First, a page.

When that magic is manipulated or politicized, it often devolves the artform into a baseless thing. Yesterday, Occupy Wall Street published the perfect example of low-brow deviation of the artform: A six-panel approach at satire, which imitates the instructions-panel found in the netted cubbyhole behind seats on airplanes. The cartoon is a critique of the recent news about immigrant children being separated from their parents after crossing the border. It is a step-by-step guide to murdering US Immigrations and Customs Enforcement agents.

RELATED: Cultural appropriation has jumped the shark, and everyone is noticing

The first panel shows a man shoving an infant into a cage meant for Pomeranians. The following five panels feature instructions, and include pictures of a cartoonish murder.

The panels read as follows:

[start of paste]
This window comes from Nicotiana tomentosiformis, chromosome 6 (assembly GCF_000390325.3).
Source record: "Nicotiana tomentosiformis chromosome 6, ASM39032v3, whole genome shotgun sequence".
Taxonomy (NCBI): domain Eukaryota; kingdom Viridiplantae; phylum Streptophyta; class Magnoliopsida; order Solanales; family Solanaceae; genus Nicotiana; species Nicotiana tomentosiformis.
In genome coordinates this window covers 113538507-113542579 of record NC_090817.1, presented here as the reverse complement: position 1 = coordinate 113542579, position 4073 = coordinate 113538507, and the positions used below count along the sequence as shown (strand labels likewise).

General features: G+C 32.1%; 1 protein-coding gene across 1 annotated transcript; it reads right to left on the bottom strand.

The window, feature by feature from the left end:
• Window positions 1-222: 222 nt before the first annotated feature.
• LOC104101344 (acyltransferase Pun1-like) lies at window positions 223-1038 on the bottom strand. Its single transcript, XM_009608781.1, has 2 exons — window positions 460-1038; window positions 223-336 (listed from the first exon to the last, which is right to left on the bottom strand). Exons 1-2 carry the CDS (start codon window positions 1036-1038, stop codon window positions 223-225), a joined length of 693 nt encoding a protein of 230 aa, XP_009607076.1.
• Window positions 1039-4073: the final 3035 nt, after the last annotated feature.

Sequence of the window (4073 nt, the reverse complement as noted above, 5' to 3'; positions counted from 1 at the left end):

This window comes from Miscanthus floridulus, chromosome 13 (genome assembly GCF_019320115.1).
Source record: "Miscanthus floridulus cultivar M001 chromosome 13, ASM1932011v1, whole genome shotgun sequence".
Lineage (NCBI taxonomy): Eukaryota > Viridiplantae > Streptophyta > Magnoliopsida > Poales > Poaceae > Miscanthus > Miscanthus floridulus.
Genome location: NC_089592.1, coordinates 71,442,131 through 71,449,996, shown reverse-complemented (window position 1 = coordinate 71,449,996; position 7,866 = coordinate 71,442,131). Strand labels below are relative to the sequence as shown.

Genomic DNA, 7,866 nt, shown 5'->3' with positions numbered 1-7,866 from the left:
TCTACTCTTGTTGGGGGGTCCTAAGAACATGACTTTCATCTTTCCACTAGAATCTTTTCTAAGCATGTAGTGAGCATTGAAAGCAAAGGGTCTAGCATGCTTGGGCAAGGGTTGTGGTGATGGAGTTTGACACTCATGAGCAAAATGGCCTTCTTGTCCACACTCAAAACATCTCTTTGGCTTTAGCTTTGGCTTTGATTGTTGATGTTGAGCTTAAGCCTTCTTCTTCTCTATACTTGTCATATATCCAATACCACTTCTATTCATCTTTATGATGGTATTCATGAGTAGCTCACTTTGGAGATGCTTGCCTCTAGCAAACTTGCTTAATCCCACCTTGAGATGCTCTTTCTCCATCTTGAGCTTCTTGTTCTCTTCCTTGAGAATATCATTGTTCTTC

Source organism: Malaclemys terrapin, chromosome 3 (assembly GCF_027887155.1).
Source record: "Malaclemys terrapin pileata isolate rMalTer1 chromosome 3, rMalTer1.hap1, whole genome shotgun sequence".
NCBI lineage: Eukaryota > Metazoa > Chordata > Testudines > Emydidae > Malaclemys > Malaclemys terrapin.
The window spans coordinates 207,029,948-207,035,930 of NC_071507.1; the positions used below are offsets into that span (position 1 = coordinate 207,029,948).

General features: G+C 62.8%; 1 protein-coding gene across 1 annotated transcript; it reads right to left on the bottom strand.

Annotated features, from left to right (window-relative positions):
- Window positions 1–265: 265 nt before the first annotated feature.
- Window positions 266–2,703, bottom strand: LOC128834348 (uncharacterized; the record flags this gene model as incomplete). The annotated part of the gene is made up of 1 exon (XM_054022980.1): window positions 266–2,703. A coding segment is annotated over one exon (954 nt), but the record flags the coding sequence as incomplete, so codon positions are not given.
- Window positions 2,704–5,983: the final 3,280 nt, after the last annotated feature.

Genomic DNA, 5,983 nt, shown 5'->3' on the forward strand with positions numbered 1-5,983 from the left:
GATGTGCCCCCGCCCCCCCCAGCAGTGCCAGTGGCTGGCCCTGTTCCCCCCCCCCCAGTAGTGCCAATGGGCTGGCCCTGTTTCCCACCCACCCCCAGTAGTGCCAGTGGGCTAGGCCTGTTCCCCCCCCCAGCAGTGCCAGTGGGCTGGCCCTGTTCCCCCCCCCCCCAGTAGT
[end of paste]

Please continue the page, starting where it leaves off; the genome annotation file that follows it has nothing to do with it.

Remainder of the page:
1. If an ICE agent tries to take your child at the border, don't panic.
  2. Pull your child away as quickly as possibly by force.
  3. Gently tell your child to close his/her eyes and ears so they won't witness what you are about to do.
  4. Grab the ICE agent from behind and push your knife into his chest with an upward thrust, causing the agent's sternum to break.
  5. Reach into his chest and pull out his still beating heart.
  6. Hold his bloody heart out for all other agents to see, and tell them that the same fate awaits them if they f--- with your child again.

Violent comics are nothing new. But most of the time, they remain in the realms of invented worlds — in other words, not in our own, with reference to actual people, let alone federal agents.

The mainstream media made a game of crying racism with every cartoon depiction of Obama during his presidency, as well as during his tenure as Senator, when the New Yorker, of all things, faced scrutiny for depicting him in "Muslim clothing." Life was a minefield for political cartoonists during the Obama era.

Chris Hondros/Getty Images

This year, we saw the leftist outrage regarding The Simpsons character Apu — a cartoon representation of a highly-respected, though cartoonishly-depicted, character on a cartoon show composed of cartoonishly-depicted characters.